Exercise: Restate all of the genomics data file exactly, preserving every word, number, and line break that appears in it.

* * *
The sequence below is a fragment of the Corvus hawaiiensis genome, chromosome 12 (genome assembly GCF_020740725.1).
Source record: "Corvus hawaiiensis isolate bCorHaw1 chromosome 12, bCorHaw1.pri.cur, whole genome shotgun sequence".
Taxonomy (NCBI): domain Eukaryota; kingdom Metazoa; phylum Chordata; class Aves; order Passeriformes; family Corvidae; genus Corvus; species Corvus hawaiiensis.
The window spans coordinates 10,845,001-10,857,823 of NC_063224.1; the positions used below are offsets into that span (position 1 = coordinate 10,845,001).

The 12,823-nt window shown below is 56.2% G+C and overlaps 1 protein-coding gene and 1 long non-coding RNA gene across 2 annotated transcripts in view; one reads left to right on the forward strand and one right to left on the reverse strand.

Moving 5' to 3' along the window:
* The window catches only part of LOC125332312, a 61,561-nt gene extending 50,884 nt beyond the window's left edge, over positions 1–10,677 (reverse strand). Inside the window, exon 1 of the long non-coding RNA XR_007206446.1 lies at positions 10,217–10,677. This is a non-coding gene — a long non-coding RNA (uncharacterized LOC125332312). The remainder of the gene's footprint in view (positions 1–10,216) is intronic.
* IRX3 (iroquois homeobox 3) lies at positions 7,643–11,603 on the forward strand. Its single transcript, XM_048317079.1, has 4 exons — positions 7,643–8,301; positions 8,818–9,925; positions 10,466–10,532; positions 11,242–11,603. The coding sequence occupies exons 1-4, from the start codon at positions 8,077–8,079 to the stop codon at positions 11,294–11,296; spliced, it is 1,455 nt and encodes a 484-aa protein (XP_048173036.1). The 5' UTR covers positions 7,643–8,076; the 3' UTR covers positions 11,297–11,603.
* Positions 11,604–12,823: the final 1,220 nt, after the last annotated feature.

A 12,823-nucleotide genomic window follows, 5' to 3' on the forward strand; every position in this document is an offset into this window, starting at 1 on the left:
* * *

The sequence below is a fragment of the Corvus hawaiiensis genome, chromosome 12 (genome assembly GCF_020740725.1).
Source record: "Corvus hawaiiensis isolate bCorHaw1 chromosome 12, bCorHaw1.pri.cur, whole genome shotgun sequence".
Taxonomy (NCBI): domain Eukaryota; kingdom Metazoa; phylum Chordata; class Aves; order Passeriformes; family Corvidae; genus Corvus; species Corvus hawaiiensis.
The window spans coordinates 10,845,001-10,857,823 of NC_063224.1; the positions used below are offsets into that span (position 1 = coordinate 10,845,001).

The 12,823-nt window shown below is 56.2% G+C and overlaps 1 protein-coding gene and 1 long non-coding RNA gene across 2 annotated transcripts in view; one reads left to right on the forward strand and one right to left on the reverse strand.

Moving 5' to 3' along the window:
* The window catches only part of LOC125332312, a 61,561-nt gene extending 50,884 nt beyond the window's left edge, over positions 1–10,677 (reverse strand). Inside the window, exon 1 of the long non-coding RNA XR_007206446.1 lies at positions 10,217–10,677. This is a non-coding gene — a long non-coding RNA (uncharacterized LOC125332312). The remainder of the gene's footprint in view (positions 1–10,216) is intronic.
* IRX3 (iroquois homeobox 3) lies at positions 7,643–11,603 on the forward strand. Its single transcript, XM_048317079.1, has 4 exons — positions 7,643–8,301; positions 8,818–9,925; positions 10,466–10,532; positions 11,242–11,603. The coding sequence occupies exons 1-4, from the start codon at positions 8,077–8,079 to the stop codon at positions 11,294–11,296; spliced, it is 1,455 nt and encodes a 484-aa protein (XP_048173036.1). The 5' UTR covers positions 7,643–8,076; the 3' UTR covers positions 11,297–11,603.
* Positions 11,604–12,823: the final 1,220 nt, after the last annotated feature.

A 12,823-nucleotide genomic window follows, 5' to 3' on the forward strand; every position in this document is an offset into this window, starting at 1 on the left: